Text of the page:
The refundable payroll tax credits for paid sick and family leave, enacted in the Families First Coronavirus Response Act, have been extended through the end of March 2021. The CARES Act rules dealing with retirement distributions have been extended through April 30, 2021.
By Associate Attorney Danielle Nodar
With the holiday season upon us, many people are considering how they can give back to their communities, particularly after a year where many have been adversely impacted due to the longstanding impact of COVID-19. Like many industries and people, the pandemic has also taken a toll on nonprofit organizations. Revenue streams have been reduced due to limits on regular fundraising activities and economic hardships befalling individual or corporate donors. This strain on nonprofits is coupled with an increase in demand for many services provided by nonprofits, particularly those combating difficulties caused by the pandemic, such as food insecurity, homelessness, and elder and medical care.
The Coronavirus Aid, Relief, and Economic Security Act (CARES Act) provides several provisions that increase tax incentives for charitable contributions by both individuals and corporations, which may be an added incentive for people to make gifts at a time when they may be most needed. The CARES Act provides that individual taxpayers who do not itemize their deductions can now deduct up to $300 for cash gifts made to public charities in 2020. Another bonus to this new change is that it will not expire this year unless the legislation changes; however, to take advantage of it this tax year, all cash or check gifts must be received or postmarked by December 31, 2020. Individuals who itemize their deductions may now deduct cash contributions to public charities up to 100% of their Adjusted Gross Income (AGI), an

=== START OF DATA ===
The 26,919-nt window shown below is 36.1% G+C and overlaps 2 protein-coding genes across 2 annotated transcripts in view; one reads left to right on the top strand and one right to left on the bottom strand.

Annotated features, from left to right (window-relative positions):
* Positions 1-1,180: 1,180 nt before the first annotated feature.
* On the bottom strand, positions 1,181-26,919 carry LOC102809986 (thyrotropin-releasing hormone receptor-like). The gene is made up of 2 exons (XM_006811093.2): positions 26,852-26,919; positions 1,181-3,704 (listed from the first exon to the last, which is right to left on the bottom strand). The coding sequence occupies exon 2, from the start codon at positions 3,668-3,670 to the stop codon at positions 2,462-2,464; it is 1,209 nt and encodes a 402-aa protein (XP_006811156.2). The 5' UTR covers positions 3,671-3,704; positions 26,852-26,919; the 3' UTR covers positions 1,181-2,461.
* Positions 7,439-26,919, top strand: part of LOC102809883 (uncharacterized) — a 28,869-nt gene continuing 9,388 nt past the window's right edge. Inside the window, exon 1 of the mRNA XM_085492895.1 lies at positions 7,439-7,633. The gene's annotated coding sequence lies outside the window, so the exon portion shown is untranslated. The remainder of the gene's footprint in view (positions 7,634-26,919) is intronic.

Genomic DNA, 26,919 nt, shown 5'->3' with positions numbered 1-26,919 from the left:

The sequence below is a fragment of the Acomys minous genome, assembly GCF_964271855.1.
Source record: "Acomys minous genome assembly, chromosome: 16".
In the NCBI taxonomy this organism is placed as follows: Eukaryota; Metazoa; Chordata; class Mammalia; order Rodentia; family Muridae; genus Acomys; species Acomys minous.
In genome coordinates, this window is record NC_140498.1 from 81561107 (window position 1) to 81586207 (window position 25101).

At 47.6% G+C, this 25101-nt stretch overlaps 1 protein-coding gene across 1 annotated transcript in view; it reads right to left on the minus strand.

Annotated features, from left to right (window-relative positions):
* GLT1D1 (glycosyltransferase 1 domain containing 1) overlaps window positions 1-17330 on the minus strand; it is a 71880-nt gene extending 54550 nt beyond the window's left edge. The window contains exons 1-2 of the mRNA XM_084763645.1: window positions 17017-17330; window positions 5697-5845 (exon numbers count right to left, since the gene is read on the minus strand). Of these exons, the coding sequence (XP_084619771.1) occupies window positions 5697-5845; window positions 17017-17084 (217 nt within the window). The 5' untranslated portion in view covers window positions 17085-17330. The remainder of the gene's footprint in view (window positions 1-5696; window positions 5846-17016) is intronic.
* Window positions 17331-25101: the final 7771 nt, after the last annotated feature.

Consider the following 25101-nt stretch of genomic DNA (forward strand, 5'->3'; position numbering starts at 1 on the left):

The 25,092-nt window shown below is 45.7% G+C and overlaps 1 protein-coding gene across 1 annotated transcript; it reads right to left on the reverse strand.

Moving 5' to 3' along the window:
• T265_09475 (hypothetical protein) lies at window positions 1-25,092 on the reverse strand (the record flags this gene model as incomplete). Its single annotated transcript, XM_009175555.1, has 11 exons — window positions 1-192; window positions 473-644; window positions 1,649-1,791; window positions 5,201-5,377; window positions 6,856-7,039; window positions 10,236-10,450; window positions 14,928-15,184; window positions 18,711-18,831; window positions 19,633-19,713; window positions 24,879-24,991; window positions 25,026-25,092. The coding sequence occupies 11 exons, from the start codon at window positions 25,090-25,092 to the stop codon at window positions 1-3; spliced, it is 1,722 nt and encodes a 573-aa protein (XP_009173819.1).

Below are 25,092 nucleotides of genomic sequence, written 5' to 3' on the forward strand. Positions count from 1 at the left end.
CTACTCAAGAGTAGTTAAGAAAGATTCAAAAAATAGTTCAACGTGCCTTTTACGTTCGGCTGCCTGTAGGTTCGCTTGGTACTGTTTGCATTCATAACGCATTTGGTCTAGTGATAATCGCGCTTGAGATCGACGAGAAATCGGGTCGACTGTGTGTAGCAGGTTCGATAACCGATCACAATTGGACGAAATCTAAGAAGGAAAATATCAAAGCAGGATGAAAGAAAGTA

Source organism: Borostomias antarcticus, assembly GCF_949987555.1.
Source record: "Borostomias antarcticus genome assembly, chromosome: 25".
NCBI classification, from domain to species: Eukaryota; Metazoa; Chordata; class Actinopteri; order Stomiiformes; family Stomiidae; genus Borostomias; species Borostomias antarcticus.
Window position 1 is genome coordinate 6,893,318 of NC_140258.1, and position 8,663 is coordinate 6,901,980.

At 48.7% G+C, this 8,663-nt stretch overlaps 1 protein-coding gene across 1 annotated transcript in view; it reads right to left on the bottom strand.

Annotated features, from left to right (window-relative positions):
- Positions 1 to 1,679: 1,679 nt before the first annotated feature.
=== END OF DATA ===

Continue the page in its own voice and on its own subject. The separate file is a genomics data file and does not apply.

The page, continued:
increase from the 60% Adjusted Gross Income limit that used to apply before the CARES Act.
For both groups of people, these gifts must be made to a public and not private non-operating foundations, donor advised funds, supporting organizations or split-interest trusts such as charitable remainder trusts. Also, keep in mind, you must provide a receipt to show proof of cash gifts of $250 or more.
Finally, this spirit of giving is not limited to individuals as the AGI limit for cash charitable contributions was also increased for corporate donors with the changes made by the CARES Act. Corporate donors can now deduct up to 25% of their taxable income, an increase from the 10% in previous years.
In order to ensure that your charitable contribution is maximized, you should consult with your tax professional and attorney. For questions about how you can incorporate charitable giving in your estate plan, please contact Jesson & Rains!
By Attorney Edward Jesson